My work deals in particular with the writer Ernst Jünger and the radical conservative tradition in German intellectual history. Over the years, I have been to Germany quite a few times for research and study. I’ve lived in Nürnberg, Bonn, Ludwigsburg, and Oldenburg at various points. I also recently taught for three years at a university in Spain. I currently live in Berkeley with my wife (Erin) and our son (Augie), who attends GSEB in the HS 1-­‐2 class.



Dov.jpgAs of Spring 2018, Dov Cohen has stepped up from his former position as registrar to become GSEB’s new president. Dov is an expat from the East Coast, with ancestors hailing from exotic Brooklyn. After washing out of a history graduate program and running away from being drafted into the Israeli Army, Dov took refuge in the sciences, finishing a doctorate in materials science at the University of Minnesota. During the day, he manages a data science team. Dov is also a long-­‐time student of the German language, but laments that his progress has not been commensurate with his years of effort. His wife, Claudia, has also served on the GSEB board in the past. Their kids, Julian (11) and Gabriel (8), are currently enrolled at the school. There have been a number of other personnel changes this semester, as well. Kit Thompson and Petra  Specht  stepped  down  from  the  board,  and  Cornelia  Bleul-­‐Gohkle  resigned  as  education  director. Martina Austin will be resigning as office manager at the end of this semester. We thank them for all their hard work and dedication to GSEB! Some familiar faces are also continuing in new positions. Lars Larsen has taken on the role of vice president of the board, Steffen Brandt is now serving as treasurer, and Jennifer Schulze has moved into her new role as registrar.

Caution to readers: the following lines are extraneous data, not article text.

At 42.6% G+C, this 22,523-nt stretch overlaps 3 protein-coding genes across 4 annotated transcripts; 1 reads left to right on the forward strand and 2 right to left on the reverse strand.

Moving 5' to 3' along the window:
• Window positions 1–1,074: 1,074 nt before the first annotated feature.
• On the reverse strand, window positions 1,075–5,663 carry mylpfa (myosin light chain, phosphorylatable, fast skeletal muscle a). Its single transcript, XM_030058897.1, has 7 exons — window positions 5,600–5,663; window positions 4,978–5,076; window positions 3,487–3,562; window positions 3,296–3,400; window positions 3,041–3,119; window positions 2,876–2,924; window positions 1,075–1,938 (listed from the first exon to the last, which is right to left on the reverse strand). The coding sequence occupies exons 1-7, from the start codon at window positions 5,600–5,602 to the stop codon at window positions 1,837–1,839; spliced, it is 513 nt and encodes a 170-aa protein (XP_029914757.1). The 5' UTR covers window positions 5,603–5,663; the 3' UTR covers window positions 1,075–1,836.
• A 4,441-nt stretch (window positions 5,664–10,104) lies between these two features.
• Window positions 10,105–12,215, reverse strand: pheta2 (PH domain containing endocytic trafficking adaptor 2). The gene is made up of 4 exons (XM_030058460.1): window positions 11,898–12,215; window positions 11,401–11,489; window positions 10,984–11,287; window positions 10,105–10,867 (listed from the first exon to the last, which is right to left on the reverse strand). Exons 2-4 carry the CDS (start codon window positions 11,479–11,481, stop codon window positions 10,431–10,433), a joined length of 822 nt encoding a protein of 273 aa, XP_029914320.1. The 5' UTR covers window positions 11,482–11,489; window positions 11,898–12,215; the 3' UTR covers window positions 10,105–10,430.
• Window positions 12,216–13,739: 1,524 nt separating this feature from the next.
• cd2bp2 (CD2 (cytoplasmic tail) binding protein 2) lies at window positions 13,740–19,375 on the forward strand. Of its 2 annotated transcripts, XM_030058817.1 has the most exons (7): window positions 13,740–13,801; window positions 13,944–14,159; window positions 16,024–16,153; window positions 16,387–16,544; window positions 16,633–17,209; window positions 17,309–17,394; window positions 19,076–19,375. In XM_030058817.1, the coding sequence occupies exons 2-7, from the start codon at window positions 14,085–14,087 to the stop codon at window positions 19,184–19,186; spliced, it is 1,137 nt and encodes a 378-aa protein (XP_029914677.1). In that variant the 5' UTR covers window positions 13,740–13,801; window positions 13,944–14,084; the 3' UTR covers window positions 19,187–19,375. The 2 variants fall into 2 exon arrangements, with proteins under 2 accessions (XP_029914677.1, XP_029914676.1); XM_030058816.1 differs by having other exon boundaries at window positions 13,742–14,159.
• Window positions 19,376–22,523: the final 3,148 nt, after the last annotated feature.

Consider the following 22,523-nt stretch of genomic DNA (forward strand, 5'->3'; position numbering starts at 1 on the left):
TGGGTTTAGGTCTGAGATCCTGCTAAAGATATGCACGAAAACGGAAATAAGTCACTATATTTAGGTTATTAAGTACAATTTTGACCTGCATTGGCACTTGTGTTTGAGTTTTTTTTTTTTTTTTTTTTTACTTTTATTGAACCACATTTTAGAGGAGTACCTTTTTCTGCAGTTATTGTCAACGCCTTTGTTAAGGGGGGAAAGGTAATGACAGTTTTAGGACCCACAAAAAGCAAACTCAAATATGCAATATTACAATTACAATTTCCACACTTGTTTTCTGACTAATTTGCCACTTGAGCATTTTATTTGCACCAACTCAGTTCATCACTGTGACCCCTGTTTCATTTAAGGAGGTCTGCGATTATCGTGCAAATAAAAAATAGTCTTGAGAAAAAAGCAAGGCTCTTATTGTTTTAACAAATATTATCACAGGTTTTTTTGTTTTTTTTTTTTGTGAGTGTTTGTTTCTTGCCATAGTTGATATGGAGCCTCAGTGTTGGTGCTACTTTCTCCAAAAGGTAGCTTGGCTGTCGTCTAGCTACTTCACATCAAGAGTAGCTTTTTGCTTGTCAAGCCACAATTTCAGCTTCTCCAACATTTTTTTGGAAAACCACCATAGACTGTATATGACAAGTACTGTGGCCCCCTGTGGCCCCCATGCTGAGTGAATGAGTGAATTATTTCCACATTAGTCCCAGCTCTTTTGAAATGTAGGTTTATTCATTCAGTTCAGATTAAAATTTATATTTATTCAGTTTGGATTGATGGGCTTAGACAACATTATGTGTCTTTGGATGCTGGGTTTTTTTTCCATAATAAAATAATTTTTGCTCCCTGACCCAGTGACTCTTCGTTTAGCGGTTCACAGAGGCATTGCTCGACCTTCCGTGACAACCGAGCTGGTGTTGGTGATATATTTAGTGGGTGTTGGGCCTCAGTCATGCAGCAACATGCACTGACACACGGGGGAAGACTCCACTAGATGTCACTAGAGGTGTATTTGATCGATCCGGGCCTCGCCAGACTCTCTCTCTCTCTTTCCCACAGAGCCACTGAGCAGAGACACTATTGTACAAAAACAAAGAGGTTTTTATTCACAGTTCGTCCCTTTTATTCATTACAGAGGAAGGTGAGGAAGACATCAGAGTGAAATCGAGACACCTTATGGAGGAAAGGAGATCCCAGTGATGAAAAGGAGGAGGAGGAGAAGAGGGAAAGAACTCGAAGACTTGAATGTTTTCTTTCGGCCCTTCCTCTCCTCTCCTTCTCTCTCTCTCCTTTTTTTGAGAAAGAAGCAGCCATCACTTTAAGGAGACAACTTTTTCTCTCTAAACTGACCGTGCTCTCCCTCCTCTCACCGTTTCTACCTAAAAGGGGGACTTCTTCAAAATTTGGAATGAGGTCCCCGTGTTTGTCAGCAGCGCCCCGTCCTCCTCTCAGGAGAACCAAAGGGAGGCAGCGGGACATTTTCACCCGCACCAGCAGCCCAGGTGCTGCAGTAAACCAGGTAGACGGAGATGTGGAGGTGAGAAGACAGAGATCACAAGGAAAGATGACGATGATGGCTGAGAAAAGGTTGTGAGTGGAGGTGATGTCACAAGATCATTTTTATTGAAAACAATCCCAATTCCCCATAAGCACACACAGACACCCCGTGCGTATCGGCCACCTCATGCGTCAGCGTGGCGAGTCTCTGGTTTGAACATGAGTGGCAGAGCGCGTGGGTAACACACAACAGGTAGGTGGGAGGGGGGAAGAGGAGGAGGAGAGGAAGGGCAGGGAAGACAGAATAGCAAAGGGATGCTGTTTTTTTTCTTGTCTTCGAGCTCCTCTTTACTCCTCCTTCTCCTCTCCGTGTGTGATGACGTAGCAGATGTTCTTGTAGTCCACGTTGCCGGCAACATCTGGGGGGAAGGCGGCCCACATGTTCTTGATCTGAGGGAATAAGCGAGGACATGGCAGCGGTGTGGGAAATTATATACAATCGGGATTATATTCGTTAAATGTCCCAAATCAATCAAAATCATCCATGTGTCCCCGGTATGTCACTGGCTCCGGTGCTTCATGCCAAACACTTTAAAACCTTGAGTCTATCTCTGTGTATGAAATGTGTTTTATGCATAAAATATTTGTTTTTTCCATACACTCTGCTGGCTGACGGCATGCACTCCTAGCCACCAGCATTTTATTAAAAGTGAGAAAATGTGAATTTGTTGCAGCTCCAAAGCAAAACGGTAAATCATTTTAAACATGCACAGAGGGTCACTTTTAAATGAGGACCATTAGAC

The GSEB Library:

One of the best things about GSEB is our fantastic German-­‐language Bibliothek! With several thousand volumes available to check out, we have something for everyone, from board books for preschoolers to travel books and novels for adults. We also have audiobooks, Hörspiele, and videos—all in German! Here are a few things you’ll want to check out!

MaulwurfVom kleinen Maulwurf, der wissen wollte, wer ihm auf den Kopf gemacht hat
von Werner Holzwarth / Wolf Erlbruch

A little mole, who wanted to know who pooped on his head, is enraged about the injustice. Looking for the perpetrator he meets many animals. This is a funny book for everybody, especially 2-­‐5 year olds. Wolf Erlbruch is one of Germany’s most prestigious illustrators. His drawings of the little mole with glasses in his signature style make this book a perfect match of text and image.


Haeschen SchuleDie Häschenschule, Ein lustiges Bilderbuch
von Fritz Koch-­‐Gotha, zu Versen von Albert Sixtus

A short story in rhymes about a day at the school for young hares, this is the classic German picture book for Easter. It is sweet, a little old fashioned, and has beautiful illustrations.


Die Wilden HuehnerDie wilden Hühner
von Cornelia Funke

This is the first adventure of a group of four friends—Frieda, Sprotte, Trude, and Melanie—and their secret club “The Wild Chickens.” This is a perfect book for teenagers that tells a story beyond gender stereotypes and is classic Cornelia Funke: Fast moving, with funny dialogues, and a big heart for teens. This book has not been translated to English.



Das GeheimnisDas magische Baumhaus: Das Geheimnis der Mumie
von Mary Pope Osborne

In this series, siblings Philipp and Anne travel through the ages with the help of a magic tree house. Meticulously researched by author Mary Pope Osborne, and beautifully translated by Sabine Rahn, this installment about ancient Egypt gets Philipp and Anne into a pyramid where they find a mummy and help a ghost travel to the afterlife.